Earlier this month, gardai in Kerry appealed to any other victims of similar incidents to come forward, as they investigated the suspected spiking of a woman in Tralee that may have involved a drug being administered by a needle.

It follows an incident involving a woman who became disorientated that was possibly caused by a drug administered by a needle prick.

In a statement to Radio Kerry News, gardaí said they are continuing to investigate to determine the exact circumstances of the incident.

Gardaí have not disclosed the location where the alleged assault occurred or when it happened.

The statement says no further specific details can be provided until further detailed analysis is done.

Gardaí are advising any victims of similar incidents or any form of 'drug spiking' to come forward and report such incidents.

Investigations are then carried out by local gardai supported by or attached to Divisional Proactive Services Units.

The week before it was reported how gardai were investigating the suspected spiking of a woman with a needle in Dublin.

Gardaí in Store Street have been investigating a report from a young woman in relation to an alleged spiking incident, where she noticed “physical bruising possibly caused by a needle prick.”

A garda spokesperson said: “An Garda Síochána in Store Street are investigating a report from a female in relation to an alleged assault.

“The nature of the incident is that the female became disorientated whilst socialising in a licensed premises and discovered the following morning physical bruising possibly caused by a needle prick.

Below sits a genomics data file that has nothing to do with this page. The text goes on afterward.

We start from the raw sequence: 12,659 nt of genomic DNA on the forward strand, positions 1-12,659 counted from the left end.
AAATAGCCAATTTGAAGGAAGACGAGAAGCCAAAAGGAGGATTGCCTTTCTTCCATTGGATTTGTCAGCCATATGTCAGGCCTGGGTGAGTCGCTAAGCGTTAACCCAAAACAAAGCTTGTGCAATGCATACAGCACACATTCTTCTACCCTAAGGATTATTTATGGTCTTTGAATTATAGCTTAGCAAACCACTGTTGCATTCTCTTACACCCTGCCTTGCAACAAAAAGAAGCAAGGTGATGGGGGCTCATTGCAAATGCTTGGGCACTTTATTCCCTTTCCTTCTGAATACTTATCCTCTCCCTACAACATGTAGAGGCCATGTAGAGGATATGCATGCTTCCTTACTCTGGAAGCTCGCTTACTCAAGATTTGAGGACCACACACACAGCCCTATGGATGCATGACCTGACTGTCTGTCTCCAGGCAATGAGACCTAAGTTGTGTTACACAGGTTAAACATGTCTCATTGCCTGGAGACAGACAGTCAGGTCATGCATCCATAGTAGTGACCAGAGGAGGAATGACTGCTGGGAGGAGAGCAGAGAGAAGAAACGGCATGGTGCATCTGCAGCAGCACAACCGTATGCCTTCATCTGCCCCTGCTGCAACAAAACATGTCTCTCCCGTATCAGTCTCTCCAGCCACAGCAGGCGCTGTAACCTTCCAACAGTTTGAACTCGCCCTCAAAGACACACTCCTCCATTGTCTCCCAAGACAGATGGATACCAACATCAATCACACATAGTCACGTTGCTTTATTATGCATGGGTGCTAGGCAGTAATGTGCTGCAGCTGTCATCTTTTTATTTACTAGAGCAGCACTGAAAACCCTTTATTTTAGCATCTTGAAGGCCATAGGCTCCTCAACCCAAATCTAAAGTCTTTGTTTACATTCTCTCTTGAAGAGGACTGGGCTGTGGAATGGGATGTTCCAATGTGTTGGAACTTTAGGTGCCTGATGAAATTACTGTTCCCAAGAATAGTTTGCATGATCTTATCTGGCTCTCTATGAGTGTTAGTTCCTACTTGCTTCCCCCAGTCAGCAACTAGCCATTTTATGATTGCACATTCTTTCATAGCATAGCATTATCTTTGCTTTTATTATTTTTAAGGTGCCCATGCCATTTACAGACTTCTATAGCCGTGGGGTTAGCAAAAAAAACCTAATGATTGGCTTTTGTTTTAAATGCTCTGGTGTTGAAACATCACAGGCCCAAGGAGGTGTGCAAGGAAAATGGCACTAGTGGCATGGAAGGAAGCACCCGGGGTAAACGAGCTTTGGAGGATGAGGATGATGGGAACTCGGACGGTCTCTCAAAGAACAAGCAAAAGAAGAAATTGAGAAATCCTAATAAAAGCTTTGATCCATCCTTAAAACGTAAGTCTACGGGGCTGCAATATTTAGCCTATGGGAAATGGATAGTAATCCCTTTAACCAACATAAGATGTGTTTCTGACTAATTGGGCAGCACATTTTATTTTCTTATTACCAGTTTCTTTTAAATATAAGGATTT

“The injured party in this case was supported by friends and brought home safely on the night and subsequently received medical treatment. An Garda Síochána continue to liaise with and support the injured party.

“An Garda Síochána continue to investigate to determine the exact circumstances of this incident.

“Any incident of this type of crime (assault/sexual assault) including those with evidence to suggest a link with ‘spiking’ will be investigated by either local Gardaí supported by or attached to Divisional Proactive Services Units.”

The spokesperson added that “any victims of similar incidents or any form of ‘drug spiking’ to come forward and report such incidents to local gardaí.”

It comes after reports emerged that at least six Munster Technological University (MTU) students were spiked with drugs last month.

They each contacted the MTU Students Union (SU) separately to report that their drinks had been spiked but all of them said they had suddenly felt extremely weak and very sick.

This is despite the fact that all of them insisted that they had only drunk a small amount of alcohol.

The students, both male and female, who have all since recovered, complained of feeling disorientated and ill.

The complaints all related to the same night and the same venue.

The students reported the incidents to the welfare office of the Tralee MTU campus which prompted the Students’ Union to mount a special awareness campaign in which lollipops were placed in peoples’ drinks at various events to show just how easy it is to spike a drink.

“Our first and second years have probably never stepped foot in a nightclub in a normal environment so just to give them the awareness because the last the last thing we want to do is victim blame,” said SU President Chris Clifford.